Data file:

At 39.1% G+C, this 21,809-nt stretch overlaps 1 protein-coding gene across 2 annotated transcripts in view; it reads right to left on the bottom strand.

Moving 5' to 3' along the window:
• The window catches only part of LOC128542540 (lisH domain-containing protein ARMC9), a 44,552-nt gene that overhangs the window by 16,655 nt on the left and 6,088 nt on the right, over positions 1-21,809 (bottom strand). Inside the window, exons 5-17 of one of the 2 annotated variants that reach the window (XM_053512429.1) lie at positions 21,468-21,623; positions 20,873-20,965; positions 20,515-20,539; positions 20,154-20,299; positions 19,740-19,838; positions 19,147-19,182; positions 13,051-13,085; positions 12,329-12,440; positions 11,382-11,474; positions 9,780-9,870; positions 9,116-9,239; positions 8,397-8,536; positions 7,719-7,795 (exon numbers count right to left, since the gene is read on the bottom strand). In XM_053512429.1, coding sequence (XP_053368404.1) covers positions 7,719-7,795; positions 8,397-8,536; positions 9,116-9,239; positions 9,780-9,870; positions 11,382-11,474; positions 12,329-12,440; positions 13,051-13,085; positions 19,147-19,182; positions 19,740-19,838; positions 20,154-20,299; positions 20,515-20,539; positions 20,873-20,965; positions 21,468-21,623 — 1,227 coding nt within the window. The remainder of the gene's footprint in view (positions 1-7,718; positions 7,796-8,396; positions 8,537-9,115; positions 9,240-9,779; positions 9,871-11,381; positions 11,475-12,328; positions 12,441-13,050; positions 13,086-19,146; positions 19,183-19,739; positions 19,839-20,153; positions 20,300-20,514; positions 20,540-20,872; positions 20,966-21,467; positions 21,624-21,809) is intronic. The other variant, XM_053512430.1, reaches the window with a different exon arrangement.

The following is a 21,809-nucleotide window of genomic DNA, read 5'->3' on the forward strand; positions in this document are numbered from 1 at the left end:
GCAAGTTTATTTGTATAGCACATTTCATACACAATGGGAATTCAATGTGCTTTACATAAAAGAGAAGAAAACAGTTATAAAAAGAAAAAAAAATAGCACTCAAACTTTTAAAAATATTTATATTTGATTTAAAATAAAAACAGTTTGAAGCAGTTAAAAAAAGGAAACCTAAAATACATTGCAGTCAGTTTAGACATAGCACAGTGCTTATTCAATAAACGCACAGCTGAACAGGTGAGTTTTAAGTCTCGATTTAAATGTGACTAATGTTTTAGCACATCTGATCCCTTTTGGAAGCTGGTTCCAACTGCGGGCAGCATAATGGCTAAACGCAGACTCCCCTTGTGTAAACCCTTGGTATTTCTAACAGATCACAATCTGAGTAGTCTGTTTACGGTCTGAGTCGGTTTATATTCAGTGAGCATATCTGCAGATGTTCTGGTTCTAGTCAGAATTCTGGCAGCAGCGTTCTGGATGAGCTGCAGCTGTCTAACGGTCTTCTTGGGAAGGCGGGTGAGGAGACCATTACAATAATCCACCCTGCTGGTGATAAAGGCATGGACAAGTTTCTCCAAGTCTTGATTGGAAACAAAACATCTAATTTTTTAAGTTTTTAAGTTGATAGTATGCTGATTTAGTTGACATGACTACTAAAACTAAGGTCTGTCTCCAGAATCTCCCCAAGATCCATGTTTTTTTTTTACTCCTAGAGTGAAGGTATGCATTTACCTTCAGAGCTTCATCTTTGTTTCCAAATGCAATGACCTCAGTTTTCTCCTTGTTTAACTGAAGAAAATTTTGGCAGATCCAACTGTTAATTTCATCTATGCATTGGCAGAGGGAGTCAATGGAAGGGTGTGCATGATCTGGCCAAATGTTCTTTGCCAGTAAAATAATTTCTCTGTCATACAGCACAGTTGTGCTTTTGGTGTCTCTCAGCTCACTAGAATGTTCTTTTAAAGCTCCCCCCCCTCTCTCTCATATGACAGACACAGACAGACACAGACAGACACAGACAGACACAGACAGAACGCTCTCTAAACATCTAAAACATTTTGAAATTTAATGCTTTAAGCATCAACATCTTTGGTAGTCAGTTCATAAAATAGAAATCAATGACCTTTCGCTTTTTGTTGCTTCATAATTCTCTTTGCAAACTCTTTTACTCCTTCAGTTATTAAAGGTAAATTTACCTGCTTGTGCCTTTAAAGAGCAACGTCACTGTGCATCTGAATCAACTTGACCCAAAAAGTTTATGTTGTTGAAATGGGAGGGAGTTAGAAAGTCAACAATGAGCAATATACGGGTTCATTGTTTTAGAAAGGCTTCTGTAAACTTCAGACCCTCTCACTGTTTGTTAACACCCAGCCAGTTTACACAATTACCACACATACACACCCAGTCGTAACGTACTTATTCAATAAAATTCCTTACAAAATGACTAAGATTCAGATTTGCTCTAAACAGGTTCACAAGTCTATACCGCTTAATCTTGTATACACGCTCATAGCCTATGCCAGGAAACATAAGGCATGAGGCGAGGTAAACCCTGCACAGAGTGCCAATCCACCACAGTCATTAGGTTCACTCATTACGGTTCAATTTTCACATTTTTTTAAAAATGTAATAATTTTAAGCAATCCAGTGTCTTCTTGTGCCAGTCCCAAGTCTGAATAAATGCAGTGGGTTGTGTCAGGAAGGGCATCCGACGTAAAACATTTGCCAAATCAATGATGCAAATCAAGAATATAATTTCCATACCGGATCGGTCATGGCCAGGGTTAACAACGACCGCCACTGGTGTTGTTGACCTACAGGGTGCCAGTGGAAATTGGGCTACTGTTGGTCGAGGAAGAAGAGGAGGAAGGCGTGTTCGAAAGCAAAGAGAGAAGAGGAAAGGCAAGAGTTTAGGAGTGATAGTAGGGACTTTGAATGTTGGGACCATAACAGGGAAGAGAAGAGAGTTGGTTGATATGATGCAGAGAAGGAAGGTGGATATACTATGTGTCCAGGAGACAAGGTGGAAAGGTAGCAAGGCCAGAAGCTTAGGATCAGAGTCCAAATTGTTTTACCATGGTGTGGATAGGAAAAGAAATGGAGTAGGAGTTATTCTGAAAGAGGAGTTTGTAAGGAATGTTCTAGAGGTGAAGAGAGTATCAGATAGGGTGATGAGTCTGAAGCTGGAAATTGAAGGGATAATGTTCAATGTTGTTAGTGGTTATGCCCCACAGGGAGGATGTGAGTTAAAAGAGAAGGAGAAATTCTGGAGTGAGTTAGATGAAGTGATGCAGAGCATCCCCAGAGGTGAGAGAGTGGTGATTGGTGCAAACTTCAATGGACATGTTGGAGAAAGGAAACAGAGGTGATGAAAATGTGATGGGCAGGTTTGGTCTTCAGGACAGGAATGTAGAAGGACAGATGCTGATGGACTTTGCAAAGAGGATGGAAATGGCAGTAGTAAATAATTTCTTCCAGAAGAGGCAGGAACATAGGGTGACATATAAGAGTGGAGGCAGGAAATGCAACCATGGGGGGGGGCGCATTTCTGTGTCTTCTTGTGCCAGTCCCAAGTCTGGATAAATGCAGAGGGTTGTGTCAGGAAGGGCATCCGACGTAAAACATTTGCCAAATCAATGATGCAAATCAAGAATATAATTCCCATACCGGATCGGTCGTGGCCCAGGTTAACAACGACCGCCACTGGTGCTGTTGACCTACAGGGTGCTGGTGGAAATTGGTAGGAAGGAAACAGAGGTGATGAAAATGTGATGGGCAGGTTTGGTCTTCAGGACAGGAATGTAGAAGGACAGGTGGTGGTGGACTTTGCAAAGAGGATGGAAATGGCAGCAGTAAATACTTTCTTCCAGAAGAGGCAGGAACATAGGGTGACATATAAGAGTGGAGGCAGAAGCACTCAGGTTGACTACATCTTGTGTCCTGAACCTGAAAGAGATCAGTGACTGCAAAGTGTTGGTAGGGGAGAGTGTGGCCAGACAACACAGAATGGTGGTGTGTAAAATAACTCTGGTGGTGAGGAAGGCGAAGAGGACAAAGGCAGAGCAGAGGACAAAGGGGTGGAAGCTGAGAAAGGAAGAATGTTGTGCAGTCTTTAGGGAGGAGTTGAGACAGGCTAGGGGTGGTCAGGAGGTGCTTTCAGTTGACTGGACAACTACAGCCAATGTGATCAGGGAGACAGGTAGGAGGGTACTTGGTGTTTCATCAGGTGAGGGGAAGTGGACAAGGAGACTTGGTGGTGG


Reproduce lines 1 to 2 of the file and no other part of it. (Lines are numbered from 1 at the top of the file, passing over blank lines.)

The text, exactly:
At 39.1% G+C, this 21,809-nt stretch overlaps 1 protein-coding gene across 2 annotated transcripts in view; it reads right to left on the bottom strand.

Moving 5' to 3' along the window: